If you will look back at Malachi for a minute we need to answer the question, “Why is He coming?” Malachi tells us that He will be like a “refiner’s fire” or a “launderer’s soap.” There is a big difference between a “refiner’s fire” and a raging, destroying fire isn’t there? A raging destructive fire destroys everything in its path. We’ve all seen those kinds of fires on television, but this is not how God is described in this passage. The refiner’s fire is a purposeful fire, it is a purifying fire.

I read a story several years ago about some ladies who were studying Malachi and talking about the meaning of the phrase, “He will sit as a refiner and purifier of silver.” While the women were talking they decided that they should visit a silversmith and learn more about the process of refining and purifying silver. The day came when the ladies visited the silversmith and he told them about the process of refining silver. One of the ladies asked, “But Sir” she said, “do you sit while the work of refining is going on?” “Oh, yes, madam,” replied the silversmith; “I must sit with my eye steadily fixed on the furnace, for if the time necessary for refining is exceeded in the slightest degree, the silver will be damaged.”

The visit to the silversmith gave the ladies not only a better understanding of Malachi 3:3, but it also gave them a better understanding of the love and provision of God. We, like the silver, are being refined, we go through the furnace, but our glorious God has set His gaze upon us and therefore the fires of purification are refining and not destroying us.

When the ladies were leaving the silversmith’s shop that day he stopped them before they got out the door. He said, “Oh, one more thing, the only way that I know that the process of purification is complete is when I can see my own image in the reflected silver.”

Isn’t that exactly what the Bible teaches us about what God is doing in each of our lives? He is working day-in and day-out to conform us to the image of His Son. To burn away the “dross” of our lives and bring forth the traits that characterize Jesus’ life. In Romans 8:28-29 we read.

28 And we know that in all things God works for the good of those who love him, who have been called according to his purpose. 29 For those God foreknew he also predestined to be conformed to the likeness of his Son, that he might be the firstborn among many brothers. (Romans 8:28-29 NIV)

It is God’s passion to mold us into the image of His glorious Son. For that process to take place we must be “refined,” we must go through the fires, the trials of this life, that act like the refiner’s fire to purify the silver. Job, who knew all to well, about the troubles and trials of life, said, 10 …when he has tested me, I will come forth as gold. (Job 23:10 NIV)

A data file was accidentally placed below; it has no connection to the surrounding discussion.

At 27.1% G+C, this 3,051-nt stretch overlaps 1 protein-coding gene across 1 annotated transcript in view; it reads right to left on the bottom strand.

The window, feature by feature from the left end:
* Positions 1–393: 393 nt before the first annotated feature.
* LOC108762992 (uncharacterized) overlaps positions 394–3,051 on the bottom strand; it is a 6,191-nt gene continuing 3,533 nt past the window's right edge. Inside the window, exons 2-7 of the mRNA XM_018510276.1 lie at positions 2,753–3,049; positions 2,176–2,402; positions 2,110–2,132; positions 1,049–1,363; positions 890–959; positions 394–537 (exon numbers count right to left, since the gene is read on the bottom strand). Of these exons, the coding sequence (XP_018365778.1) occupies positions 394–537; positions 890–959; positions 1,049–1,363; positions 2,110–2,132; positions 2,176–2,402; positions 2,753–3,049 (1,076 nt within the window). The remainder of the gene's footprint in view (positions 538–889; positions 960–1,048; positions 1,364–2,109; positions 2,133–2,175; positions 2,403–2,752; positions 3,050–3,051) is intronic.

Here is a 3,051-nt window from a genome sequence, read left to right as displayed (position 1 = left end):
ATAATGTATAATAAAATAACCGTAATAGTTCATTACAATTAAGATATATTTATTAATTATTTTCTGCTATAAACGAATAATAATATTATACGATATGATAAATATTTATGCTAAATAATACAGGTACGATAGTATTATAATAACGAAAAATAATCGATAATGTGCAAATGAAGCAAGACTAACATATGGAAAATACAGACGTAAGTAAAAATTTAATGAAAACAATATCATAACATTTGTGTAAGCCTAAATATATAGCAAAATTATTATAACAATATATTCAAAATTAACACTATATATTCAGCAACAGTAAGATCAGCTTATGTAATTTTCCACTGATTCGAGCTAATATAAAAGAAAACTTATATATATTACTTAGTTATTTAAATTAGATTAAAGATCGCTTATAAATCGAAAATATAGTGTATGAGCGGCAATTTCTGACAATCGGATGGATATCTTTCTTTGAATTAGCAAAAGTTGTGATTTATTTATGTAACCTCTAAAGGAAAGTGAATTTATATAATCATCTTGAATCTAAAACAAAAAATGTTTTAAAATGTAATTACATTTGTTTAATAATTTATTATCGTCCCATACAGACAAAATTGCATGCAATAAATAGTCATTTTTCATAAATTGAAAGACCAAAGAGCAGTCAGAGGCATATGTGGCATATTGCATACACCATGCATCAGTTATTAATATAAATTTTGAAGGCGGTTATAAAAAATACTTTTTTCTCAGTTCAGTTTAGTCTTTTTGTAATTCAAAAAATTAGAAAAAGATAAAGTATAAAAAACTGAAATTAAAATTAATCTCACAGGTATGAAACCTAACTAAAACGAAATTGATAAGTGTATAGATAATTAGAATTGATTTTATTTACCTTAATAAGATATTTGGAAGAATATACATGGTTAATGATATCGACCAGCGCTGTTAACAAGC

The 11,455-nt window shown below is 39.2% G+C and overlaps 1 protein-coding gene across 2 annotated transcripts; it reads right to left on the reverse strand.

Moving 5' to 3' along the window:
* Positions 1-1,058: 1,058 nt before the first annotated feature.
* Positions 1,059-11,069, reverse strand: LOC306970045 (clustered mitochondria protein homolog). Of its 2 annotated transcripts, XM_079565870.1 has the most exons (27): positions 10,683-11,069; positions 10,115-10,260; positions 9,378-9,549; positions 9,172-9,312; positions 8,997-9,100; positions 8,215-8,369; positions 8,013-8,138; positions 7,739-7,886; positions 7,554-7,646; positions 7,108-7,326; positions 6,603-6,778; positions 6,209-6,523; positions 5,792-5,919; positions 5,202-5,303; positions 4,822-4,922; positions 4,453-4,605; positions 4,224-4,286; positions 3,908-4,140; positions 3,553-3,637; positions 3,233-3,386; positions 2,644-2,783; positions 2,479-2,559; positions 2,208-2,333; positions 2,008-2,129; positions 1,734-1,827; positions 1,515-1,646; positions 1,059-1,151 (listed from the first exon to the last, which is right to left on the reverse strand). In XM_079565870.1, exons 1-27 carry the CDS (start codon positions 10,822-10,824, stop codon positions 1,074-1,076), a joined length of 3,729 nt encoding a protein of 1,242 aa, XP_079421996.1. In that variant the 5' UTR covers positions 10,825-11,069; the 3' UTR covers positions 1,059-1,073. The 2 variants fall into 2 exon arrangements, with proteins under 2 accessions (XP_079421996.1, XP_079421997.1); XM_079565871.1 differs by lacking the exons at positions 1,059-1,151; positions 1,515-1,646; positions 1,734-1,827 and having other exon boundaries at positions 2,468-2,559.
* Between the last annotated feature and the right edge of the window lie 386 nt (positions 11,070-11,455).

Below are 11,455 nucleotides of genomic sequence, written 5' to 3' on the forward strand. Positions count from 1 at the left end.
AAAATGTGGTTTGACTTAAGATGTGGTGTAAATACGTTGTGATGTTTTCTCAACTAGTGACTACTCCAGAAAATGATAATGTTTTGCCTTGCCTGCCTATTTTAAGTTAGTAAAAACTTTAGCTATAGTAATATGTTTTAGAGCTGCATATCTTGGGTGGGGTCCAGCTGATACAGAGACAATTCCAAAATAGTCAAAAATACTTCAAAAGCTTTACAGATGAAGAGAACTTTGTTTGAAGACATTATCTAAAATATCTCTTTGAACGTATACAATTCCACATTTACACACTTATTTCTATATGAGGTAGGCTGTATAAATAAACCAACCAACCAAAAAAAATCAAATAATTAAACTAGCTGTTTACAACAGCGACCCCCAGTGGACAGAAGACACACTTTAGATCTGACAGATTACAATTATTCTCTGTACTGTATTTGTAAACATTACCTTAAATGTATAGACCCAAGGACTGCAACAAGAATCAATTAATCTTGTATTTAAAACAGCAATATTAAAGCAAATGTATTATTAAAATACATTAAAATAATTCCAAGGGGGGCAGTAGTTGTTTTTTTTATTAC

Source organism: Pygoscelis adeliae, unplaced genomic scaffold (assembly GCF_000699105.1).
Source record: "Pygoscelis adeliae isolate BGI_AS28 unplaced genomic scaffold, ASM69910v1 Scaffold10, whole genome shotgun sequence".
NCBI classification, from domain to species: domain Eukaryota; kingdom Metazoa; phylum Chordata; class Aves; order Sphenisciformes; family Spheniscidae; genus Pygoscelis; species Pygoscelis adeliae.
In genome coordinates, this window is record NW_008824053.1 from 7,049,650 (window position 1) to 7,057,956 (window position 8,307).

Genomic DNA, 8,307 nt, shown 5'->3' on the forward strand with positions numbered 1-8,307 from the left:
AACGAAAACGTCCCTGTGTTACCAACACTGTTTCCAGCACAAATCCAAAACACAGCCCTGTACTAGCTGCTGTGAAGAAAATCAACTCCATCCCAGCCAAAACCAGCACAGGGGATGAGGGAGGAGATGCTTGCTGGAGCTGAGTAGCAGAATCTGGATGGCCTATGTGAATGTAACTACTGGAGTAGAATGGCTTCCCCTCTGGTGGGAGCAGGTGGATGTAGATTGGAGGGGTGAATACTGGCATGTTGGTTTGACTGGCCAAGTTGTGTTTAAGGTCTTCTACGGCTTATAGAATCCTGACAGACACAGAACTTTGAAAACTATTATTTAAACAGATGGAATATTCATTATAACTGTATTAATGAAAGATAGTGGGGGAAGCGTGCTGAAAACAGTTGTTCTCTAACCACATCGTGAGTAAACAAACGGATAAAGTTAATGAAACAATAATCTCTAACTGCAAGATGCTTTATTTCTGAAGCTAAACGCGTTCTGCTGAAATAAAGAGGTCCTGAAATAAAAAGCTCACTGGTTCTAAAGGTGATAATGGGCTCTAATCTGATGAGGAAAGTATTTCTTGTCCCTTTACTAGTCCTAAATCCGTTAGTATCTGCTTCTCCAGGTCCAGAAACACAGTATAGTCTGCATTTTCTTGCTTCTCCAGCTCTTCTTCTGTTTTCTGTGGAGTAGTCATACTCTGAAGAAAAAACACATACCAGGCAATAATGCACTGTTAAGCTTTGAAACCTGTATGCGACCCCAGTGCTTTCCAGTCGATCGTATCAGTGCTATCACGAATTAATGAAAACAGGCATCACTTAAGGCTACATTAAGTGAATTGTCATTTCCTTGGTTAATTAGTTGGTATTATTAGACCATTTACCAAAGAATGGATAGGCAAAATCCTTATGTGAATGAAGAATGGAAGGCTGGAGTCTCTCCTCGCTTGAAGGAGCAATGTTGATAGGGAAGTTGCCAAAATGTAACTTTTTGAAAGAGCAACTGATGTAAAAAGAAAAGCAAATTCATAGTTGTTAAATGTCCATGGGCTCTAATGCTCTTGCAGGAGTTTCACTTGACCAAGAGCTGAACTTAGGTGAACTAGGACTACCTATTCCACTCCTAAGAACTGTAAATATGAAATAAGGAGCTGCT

The refiner’s fire was a very common sight in the ancient world and everyone knew the purpose of the refiner’s fire. That is one of the reasons why this imagery is used so often in the Bible. In Isaiah 48:10 we read,

10 See, I have refined you, though not as silver; I have tested you in the furnace of affliction. (Isaiah 48:10 NIV)

In Zechariah 13 we read about the judgment of God and how God will bring the true believers forth from the fires of testing. Read verse 9 with me.

9 This third I will bring into the fire; I will refine them like silver and test them like gold. They will call on my name and I will answer them; I will say, ‘They are my people,’ and they will say, ‘The LORD is our God.'” (Zechariah 13:9 NIV)

Gut wrenching trials can work in our lives like nothing else can. On Tuesday morning there is a group of men that get together for Bible study here at our church. Through the years I’ve watched men who are going through the fires of life draw near to the Lord, learn about what is truly important in life, and grow more humble and grateful. In 1 Peter 4:12-13 we read that these “painful trials” should not surprise us. Read along with me.

12 Dear friends, do not be surprised at the painful trial you are suffering, as though something strange were happening to you. 13 But rejoice that you participate in the sufferings of Christ, so that you may be overjoyed when his glory is revealed. (1 Peter 4:12-13 NIV)

The NIV calls them, “painful trials,” but the word which we read “painful” is the Greek word, “???????” (purosis) and it means, “a burning, the burning by which metals are roasted and reduced, or calamities or trials that test the character.” We are not to be surprised when the crucible is heated up and the dross of our lives begins to be melted away because the Refiner is keeping watch over our lives.